- Beginning before age 5 and occurring in most situations, the patient’s social relatedness is markedly disturbed and developmentally inappropriate. This is shown by either of:
- Inhibitions. In most social situations, the child doesn’t interact in a socially appropriate way. This is shown by responses that are excessively inhibited, hypervigilant or ambivalent and contradictory. For example, the child responds to caregivers with frozen watchfulness or mixed approach-avoidance and resistance to comforting.
- Disinhibitions. The child’s attachments are diffuse, as shown by indiscriminate sociability with inability to form appropriate selective attachments. For example, the child is overly familiar with strangers or lacks selectivity in choosing attachment figures.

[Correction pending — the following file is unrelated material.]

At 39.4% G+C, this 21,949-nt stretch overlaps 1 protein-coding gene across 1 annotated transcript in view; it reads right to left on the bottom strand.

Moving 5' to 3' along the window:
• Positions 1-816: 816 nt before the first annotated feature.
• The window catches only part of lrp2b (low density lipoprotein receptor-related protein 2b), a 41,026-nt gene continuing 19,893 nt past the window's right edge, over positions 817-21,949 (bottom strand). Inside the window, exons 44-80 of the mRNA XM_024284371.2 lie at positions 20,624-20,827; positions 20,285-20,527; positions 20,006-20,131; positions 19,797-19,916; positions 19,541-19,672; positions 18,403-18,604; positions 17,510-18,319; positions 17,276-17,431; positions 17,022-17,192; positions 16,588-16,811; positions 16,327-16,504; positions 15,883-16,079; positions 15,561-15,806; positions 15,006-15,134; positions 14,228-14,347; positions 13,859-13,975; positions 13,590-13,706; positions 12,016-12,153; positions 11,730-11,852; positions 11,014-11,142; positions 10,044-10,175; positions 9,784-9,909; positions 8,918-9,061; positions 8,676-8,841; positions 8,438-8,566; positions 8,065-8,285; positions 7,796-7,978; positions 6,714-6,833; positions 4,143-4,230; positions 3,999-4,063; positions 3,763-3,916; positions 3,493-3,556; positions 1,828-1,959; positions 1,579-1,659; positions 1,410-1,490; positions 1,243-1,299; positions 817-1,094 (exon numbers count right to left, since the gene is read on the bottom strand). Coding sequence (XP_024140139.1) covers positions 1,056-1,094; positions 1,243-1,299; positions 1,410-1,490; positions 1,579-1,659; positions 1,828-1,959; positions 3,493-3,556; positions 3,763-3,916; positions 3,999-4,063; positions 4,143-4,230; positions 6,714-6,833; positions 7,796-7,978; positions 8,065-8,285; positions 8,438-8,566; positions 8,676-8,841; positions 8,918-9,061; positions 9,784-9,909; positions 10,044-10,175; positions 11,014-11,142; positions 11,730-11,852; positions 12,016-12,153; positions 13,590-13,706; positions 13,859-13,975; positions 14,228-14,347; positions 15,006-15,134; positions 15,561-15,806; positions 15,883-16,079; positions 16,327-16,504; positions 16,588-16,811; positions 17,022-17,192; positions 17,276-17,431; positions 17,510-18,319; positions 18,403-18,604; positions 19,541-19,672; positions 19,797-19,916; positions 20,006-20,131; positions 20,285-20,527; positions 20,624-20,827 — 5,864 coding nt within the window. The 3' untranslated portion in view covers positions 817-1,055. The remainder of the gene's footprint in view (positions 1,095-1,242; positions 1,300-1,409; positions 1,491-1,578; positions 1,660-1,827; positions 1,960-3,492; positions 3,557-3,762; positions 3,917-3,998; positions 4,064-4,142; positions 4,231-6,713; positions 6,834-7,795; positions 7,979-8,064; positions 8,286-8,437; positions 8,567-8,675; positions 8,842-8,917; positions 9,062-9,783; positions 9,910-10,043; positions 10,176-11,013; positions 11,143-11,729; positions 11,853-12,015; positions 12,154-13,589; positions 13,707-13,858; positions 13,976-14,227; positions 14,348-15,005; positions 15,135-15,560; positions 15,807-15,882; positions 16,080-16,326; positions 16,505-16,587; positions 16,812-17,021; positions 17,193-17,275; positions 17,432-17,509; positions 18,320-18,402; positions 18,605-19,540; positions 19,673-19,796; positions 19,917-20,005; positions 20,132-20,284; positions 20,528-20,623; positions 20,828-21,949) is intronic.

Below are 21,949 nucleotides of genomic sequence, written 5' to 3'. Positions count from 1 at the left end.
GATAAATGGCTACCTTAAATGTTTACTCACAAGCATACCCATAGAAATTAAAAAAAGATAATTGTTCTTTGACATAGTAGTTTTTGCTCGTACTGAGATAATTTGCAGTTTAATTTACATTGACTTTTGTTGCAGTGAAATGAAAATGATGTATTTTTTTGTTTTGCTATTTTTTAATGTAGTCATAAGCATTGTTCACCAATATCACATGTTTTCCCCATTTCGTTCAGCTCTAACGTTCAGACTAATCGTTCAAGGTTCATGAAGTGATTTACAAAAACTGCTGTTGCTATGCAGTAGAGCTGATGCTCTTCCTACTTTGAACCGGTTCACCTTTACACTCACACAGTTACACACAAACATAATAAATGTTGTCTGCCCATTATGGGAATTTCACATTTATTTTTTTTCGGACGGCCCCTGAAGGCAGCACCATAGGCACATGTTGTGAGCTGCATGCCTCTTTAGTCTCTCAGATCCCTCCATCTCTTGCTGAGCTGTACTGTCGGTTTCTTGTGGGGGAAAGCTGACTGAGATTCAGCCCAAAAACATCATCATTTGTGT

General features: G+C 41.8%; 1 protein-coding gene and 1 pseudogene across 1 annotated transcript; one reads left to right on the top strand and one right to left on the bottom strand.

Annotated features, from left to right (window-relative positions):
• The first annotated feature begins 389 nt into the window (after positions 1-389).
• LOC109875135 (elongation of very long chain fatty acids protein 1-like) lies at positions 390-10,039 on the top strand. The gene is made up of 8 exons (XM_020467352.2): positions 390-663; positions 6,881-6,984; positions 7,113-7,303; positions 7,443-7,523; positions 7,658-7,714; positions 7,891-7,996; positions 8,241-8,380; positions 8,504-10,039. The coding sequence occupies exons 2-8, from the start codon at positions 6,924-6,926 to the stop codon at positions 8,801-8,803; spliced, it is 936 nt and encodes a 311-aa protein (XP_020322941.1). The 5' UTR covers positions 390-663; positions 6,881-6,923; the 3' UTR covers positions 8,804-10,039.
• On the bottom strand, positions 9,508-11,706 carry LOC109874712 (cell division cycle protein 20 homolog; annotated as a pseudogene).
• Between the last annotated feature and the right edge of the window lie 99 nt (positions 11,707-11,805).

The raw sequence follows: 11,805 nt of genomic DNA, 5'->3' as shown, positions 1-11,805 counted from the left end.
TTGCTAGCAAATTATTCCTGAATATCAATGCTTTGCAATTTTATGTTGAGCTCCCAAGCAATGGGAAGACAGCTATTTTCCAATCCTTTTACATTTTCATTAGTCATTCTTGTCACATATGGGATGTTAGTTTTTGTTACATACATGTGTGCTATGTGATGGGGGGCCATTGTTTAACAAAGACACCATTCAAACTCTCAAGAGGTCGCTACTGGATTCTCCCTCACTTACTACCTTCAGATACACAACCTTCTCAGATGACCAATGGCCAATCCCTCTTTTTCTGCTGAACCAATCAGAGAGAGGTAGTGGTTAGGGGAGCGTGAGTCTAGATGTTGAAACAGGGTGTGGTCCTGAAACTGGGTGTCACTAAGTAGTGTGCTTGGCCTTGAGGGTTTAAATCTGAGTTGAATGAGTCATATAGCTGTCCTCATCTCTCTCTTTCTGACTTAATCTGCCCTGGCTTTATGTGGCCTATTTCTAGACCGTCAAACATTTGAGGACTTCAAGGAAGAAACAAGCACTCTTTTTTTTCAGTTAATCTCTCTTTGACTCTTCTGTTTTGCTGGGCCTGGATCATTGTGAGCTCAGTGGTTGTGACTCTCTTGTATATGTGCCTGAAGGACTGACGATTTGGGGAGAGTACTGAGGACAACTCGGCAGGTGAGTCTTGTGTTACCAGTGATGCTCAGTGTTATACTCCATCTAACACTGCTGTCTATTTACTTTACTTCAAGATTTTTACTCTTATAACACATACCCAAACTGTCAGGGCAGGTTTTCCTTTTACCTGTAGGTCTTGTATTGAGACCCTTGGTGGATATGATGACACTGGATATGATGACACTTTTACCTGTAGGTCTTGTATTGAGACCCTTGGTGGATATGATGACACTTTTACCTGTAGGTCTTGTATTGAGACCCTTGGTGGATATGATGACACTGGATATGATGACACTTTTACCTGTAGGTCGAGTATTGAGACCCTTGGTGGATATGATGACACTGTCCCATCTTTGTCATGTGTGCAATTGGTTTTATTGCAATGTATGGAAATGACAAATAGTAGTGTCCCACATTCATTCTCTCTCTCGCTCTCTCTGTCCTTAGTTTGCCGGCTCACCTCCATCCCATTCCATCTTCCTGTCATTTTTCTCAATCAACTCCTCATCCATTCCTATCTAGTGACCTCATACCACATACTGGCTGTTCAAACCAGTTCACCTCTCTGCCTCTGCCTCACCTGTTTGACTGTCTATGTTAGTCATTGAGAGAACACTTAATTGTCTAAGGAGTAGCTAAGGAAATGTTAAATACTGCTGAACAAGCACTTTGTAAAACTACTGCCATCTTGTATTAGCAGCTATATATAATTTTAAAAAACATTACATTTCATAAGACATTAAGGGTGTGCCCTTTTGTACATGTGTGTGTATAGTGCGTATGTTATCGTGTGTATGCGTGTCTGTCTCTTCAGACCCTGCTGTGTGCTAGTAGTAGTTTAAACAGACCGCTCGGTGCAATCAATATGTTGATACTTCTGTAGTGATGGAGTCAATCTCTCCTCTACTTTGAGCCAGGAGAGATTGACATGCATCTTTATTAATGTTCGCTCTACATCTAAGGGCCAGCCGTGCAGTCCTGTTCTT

- This behavior is not explained solely by a developmental delay (such as Mental Retardation) and it does not fulfill criteria for Pervasive Developmental Disorder.
- Evidence of persistent pathogenic care is shown by one or more of:
- The caregiver neglects the child’s basic emotional needs for affection, comfort and stimulation.
- The caregiver neglects the child’s basic physical needs.
- Stable attachments cannot form because of repeated changes of caregiver (such as frequent changes of foster care).
- It appears that the pathogenic care just described has caused the disturbed behavior (for example, the behavior began after the pathogenic behavior).
Specify type, based on predominant clinical presentation:
- Inhibited Type. Failure to interact predominates.
- Disinhibited Type. Indiscriminate sociability predominates.
-- American Psychiatric Association DSM-IV Sourcebook, Volume III